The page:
PAEDIATRIC PHYSIOTHERAPY

LiteGait Therapy

Therasuit Method Intensive Program

Functional Electrical Stimulation (FES)

Constraint – Induced Movement Therapy

Gait Analysis

Galileo Mechanical Vibration

Physiotherapy for children is a clinical category of physiotherapy. It aims to improve a child’s motor capabilities, taking into account normal maturation and development, by using various methods of motor learning, in order to:

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Achieve motor learning (e.g. operational skills, walking, etc.)

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Provide ways of adapting to everyday life (e.g. appropriate footwear, use of special equipment, etc.)

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Educate children and parents on how to the child can achieve maximum independence and participation in society (e.g. school, etc.)

All this is achieved through a personalized treatment programme that always has play as a driving force.

To set therapeutic goals and organize the appropriate treatment plan, the physical therapist initially assesses the child’s functional difficulties based on valid assessment criteria and in line with the child’s medical history and their social history as explained by the parents. Decisions are always made with the consent of the parents and in line with the priorities shaped by the child’s general developmental needs which are met by the interdisciplinary team of therapists. Physiotherapy interventions may be necessary from infancy for a wide range of disorders which result in neurodevelopmental, musculoskeletal and cardiorespiratory problems.

There is often a need for early intervention to reinforce and/or teach skills that children master naturally during typical development. Some examples of common concerns that parents may have include:

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Premature babies (up to 36 weeks) or underweight infants (up to 1500g)

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Newborns with difficulties in turning their head

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Infants with difficulties either in movement or in maintaining balance in certain positions

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Infants and children who regularly walk on tiptoe

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Children who have difficulty with coordination or balance and who fall frequently

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Children with poor posture, who complain of frequent muscle pain

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Children who have sports or other injuries.

More specifically, paediatric physiotherapy intervention can be helpful for disorders such as:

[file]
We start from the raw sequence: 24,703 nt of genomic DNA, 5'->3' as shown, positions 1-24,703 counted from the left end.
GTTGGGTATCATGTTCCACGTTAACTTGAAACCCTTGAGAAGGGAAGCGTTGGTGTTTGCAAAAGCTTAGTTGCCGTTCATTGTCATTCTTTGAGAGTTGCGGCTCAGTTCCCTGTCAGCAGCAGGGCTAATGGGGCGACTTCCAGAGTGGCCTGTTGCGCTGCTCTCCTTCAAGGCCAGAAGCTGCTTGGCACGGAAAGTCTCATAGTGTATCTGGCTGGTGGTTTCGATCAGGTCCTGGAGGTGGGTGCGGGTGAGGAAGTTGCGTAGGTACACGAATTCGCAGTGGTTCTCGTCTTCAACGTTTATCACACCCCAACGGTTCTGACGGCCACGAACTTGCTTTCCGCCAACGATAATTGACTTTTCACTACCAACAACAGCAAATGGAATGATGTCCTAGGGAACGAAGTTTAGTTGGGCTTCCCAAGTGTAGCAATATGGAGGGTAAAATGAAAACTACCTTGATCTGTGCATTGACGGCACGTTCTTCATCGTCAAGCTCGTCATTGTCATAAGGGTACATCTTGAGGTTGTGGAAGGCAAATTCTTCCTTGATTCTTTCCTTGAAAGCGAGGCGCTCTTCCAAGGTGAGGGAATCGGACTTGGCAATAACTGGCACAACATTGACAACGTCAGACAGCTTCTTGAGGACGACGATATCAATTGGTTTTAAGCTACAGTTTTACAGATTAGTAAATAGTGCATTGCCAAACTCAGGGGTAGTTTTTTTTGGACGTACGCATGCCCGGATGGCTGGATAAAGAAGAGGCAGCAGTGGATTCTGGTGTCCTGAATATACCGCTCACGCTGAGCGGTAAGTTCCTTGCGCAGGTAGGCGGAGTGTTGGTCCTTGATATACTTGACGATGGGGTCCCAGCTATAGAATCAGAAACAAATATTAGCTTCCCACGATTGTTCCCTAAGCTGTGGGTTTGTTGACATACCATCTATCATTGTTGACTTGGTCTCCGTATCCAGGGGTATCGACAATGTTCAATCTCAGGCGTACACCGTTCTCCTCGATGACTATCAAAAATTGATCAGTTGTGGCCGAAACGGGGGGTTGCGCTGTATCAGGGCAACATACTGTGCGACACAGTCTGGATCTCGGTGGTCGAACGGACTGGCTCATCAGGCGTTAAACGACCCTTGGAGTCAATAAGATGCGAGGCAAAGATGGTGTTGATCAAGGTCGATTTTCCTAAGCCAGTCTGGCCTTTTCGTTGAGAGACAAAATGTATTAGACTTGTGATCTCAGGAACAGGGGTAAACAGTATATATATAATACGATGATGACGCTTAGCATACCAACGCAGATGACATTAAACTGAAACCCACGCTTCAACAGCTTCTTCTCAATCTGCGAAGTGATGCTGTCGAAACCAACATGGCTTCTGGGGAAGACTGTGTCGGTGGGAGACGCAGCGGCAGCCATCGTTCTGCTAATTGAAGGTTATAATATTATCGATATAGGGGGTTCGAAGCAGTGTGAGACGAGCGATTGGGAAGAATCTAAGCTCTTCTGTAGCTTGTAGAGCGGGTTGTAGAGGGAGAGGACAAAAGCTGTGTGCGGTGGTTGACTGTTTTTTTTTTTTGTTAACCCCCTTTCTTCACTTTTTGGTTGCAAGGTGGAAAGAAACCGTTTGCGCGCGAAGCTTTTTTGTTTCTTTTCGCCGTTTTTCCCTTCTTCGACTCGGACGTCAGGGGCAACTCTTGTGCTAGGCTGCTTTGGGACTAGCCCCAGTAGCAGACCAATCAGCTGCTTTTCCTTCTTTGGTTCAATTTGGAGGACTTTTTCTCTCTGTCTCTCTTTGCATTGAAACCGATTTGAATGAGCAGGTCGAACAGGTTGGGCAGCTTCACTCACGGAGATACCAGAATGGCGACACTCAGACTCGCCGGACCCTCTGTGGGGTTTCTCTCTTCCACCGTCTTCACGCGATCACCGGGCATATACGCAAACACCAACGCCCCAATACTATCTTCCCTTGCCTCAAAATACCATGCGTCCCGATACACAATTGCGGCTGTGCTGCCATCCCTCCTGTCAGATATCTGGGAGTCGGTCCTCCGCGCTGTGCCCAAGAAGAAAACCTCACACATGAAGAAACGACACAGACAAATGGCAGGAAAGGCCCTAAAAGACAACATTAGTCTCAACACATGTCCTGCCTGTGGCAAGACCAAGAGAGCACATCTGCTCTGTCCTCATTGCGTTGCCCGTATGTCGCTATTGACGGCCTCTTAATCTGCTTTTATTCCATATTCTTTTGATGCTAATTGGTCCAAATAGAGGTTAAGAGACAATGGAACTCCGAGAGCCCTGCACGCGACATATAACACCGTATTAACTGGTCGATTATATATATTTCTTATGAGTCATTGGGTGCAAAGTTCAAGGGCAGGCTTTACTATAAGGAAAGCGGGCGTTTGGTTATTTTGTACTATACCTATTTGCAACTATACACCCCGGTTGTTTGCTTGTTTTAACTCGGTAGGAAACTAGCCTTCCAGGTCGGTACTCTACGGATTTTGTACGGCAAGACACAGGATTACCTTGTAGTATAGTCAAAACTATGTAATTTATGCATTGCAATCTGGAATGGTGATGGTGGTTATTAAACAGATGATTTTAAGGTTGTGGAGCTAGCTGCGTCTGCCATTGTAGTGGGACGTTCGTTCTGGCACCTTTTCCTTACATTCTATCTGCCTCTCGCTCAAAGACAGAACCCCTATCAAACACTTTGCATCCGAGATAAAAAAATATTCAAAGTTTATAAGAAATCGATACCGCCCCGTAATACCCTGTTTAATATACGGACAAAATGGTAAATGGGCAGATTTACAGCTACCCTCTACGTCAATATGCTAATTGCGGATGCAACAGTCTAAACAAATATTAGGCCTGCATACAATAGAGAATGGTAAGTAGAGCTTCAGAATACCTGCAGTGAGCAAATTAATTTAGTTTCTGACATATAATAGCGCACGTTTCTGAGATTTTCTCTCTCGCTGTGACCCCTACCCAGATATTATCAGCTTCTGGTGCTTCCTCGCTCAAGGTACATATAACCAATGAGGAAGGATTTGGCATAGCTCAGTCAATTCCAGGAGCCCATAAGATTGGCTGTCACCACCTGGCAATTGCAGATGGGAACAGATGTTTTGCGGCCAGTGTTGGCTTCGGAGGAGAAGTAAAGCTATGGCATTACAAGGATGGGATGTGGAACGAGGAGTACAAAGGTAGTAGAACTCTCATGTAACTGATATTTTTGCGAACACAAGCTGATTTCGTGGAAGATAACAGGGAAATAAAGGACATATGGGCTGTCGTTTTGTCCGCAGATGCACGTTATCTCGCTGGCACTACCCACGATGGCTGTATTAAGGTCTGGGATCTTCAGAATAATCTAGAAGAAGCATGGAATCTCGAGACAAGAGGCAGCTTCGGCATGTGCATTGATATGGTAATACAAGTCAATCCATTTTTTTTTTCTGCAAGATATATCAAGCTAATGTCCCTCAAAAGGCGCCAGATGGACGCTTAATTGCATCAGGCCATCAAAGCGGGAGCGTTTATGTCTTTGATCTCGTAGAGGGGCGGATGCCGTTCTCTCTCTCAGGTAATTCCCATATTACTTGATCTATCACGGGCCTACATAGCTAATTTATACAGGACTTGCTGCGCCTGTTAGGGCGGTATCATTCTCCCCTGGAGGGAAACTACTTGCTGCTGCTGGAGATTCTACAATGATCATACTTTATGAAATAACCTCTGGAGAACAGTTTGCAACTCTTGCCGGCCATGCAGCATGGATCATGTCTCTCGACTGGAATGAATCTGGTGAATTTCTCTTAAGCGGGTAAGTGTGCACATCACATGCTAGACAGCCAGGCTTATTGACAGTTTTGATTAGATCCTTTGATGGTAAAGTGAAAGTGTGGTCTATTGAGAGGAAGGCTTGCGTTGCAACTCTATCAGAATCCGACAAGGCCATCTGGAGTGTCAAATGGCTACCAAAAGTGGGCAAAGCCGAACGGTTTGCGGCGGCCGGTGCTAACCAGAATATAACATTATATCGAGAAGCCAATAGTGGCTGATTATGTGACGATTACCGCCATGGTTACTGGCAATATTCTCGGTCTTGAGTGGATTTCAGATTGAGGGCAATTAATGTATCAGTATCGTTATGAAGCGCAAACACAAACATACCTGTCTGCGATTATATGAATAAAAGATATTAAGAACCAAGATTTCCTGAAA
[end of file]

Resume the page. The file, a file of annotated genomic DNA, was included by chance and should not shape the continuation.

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Cerebral Palsy (hemiplegia, diplegia, quadriplegia)

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Spinal Cord Injuries

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Traumatic brain injury

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Motor retardation

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Torticollis

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Muscle tone disorders / hypotonia / hypertonia / dystonia

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Disorders of coordination, balance

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Muscle spasms

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Spina bifida

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Syndromes (Downs, Rett, Angelmann etc.)

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Varus or valgus ankle joints

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Kyphosis / scoliosis / lordosis

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Congenital hip dislocation

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Brachial plexus paresis

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Rheumatoid arthritis

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Cystic fibrosis

The child’s physical therapist can help by:

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Helping the child learn movement patterns, such as walking

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Improving range of motion, elasticity

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Strengthening muscle work and improving overall effective production of muscle work (endurance, strength and power)

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Inhibiting dysfunctional pathological patterns

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Improving symmetry

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Strengthening optimal loading of the limbs

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Improving Balance and coordination

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Improving the child’s motor repertoire and its quality